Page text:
Teaching Money Skills in Special Education

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When teaching life skill math, make sure that what you are teaching is able to be transferred to life outside of the classroom. Seriously, you don’t want to waste your time (and your students’ time) on skills that won’t be used in the real world! 

One of the easiest ways to do this when teaching money is to make sure the materials in your classroom are realistic.

Realistic Cash Register

I don’t know why, but every “play” cash register I have found has spots for 3 bills. Why? I wish I knew! Pretty sure all normal cash registers have 4 (and maybe some bank specific ones have more). So when working with money in your classroom, buy a cash register drawer (amazon affiliate link) to use instead of a play cash register. It is just about the same price as the play version from Lakeshore learning!

Another great option is to see if anyone is donating an old cash register. Ask your local Buy Nothing group on Facebook.

Use Pretend Money…but Realistic Money

Obviously, the real thing is the best thing, but keeping cash in the classroom might not be the best option. Don’t buy the play money that is all the same color. 

Students with special needs, they need something that is closer to the real thing like these ones (amazon affiliate link). Plus the color (like on our real dollars) makes it easier to identify which bill is which, which is especially helpful for students who aren’t recognizing numbers.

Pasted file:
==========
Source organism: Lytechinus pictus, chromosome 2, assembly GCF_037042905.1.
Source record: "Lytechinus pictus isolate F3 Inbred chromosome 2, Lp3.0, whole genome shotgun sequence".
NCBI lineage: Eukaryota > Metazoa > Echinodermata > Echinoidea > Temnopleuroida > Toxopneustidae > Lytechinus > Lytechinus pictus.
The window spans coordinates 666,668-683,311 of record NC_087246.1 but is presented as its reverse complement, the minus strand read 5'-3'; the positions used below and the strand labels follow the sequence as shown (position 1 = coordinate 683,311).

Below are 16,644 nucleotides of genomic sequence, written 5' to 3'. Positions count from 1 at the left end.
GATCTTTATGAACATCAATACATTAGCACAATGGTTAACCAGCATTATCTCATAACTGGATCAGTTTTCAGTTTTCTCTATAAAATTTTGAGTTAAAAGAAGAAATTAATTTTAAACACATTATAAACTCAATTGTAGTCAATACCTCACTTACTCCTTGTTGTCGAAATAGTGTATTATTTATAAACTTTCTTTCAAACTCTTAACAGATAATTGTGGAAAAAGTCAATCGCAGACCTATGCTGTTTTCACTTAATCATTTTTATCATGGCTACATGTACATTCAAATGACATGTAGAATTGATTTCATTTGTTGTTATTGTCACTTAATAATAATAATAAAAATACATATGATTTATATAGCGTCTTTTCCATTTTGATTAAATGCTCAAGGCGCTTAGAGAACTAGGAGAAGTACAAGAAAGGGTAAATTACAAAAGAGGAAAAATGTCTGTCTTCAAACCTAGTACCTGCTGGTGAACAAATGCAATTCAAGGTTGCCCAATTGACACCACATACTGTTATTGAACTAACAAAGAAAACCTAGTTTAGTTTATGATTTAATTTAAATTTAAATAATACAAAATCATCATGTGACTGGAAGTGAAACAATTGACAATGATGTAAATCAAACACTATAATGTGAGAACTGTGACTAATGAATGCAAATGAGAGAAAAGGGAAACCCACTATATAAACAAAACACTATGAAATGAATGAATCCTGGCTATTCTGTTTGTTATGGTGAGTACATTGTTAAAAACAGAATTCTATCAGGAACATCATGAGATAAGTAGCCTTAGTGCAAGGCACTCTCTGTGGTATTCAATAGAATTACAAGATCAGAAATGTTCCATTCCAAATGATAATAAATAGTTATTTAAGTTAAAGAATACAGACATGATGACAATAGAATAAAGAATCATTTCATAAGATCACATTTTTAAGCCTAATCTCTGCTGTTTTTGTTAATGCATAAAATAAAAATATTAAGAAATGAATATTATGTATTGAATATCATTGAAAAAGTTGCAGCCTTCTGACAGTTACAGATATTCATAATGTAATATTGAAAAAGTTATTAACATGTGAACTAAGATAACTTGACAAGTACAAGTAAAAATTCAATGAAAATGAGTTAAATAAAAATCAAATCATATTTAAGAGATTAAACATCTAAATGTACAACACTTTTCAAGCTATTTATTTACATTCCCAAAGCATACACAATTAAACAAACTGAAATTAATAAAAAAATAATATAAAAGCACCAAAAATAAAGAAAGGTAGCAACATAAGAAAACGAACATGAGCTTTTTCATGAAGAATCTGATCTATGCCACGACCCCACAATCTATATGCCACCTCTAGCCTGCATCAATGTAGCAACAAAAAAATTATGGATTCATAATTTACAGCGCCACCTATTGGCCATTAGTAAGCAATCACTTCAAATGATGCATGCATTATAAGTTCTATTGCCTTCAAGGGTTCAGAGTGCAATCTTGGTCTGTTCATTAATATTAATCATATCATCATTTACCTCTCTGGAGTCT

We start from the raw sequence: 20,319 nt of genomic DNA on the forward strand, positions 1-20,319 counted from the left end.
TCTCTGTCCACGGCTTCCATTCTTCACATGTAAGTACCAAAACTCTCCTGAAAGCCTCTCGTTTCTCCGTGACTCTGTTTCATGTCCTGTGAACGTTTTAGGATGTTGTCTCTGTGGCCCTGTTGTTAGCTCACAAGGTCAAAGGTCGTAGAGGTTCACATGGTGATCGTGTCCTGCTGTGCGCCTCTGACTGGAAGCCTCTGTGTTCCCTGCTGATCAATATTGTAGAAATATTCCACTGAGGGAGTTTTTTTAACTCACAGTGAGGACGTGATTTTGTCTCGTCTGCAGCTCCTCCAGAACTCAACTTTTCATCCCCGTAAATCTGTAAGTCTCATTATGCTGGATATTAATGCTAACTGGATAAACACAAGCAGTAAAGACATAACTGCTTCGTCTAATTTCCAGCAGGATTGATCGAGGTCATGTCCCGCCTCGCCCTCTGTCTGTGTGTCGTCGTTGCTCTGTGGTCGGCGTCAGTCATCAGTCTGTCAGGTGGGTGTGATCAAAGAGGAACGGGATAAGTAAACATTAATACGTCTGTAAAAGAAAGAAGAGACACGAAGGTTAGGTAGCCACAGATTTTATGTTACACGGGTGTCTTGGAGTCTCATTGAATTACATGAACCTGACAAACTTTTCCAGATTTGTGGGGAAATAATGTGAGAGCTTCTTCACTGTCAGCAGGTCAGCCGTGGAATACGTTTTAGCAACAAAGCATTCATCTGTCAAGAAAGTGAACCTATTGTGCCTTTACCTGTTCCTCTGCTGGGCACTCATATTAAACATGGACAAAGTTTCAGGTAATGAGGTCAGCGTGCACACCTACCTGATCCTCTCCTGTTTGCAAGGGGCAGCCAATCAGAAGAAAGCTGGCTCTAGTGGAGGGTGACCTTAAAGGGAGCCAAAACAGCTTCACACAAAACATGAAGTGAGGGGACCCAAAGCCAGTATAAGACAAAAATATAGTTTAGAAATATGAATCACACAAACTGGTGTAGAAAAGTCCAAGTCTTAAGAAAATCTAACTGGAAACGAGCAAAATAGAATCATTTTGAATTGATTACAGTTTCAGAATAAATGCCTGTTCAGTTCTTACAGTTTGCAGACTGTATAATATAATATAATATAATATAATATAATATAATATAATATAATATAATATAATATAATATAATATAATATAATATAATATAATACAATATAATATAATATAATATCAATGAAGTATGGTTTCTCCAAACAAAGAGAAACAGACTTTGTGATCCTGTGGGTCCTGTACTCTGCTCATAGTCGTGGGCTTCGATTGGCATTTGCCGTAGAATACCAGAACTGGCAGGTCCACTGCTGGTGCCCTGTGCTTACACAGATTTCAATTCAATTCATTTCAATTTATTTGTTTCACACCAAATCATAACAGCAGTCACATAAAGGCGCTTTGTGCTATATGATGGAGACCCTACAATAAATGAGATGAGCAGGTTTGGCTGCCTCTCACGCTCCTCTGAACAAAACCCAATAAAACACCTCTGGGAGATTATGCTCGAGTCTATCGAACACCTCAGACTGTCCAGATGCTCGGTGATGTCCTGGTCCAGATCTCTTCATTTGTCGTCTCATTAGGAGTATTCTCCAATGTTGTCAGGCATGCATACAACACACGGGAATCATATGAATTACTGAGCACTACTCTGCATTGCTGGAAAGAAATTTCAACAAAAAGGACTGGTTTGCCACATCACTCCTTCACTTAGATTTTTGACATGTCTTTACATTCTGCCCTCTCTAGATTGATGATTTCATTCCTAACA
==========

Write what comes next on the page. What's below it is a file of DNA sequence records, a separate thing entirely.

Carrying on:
If using coins, ask if anyone has some spare coins they can donate to your classroom!

Realistic Money Worksheets

When I started teaching money skills to my students, I was surprised at how many resources were aimed at teaching coins. I highly recommend teaching bills first, and then once your students have mastered that then you can move onto coins. More on that here.
When you are looking for resources to teach money, make sure they use realistic colors and images, that they use both the fronts and backs of the bills (or coins), and that there is a wide variety of worksheets for repetition and practice. And if your students are moving onto coins, make sure the sizes are accurate, the penny is slightly bigger than the dime and smaller than the nickel and quarter, etc.

Practice with realistic money like shown above!

Do you have resources for teaching money in your classroom that you love? Please share! I hope you found these ideas and suggestions helpful. As always, thank you for all you do to help your students succeed! 🙂


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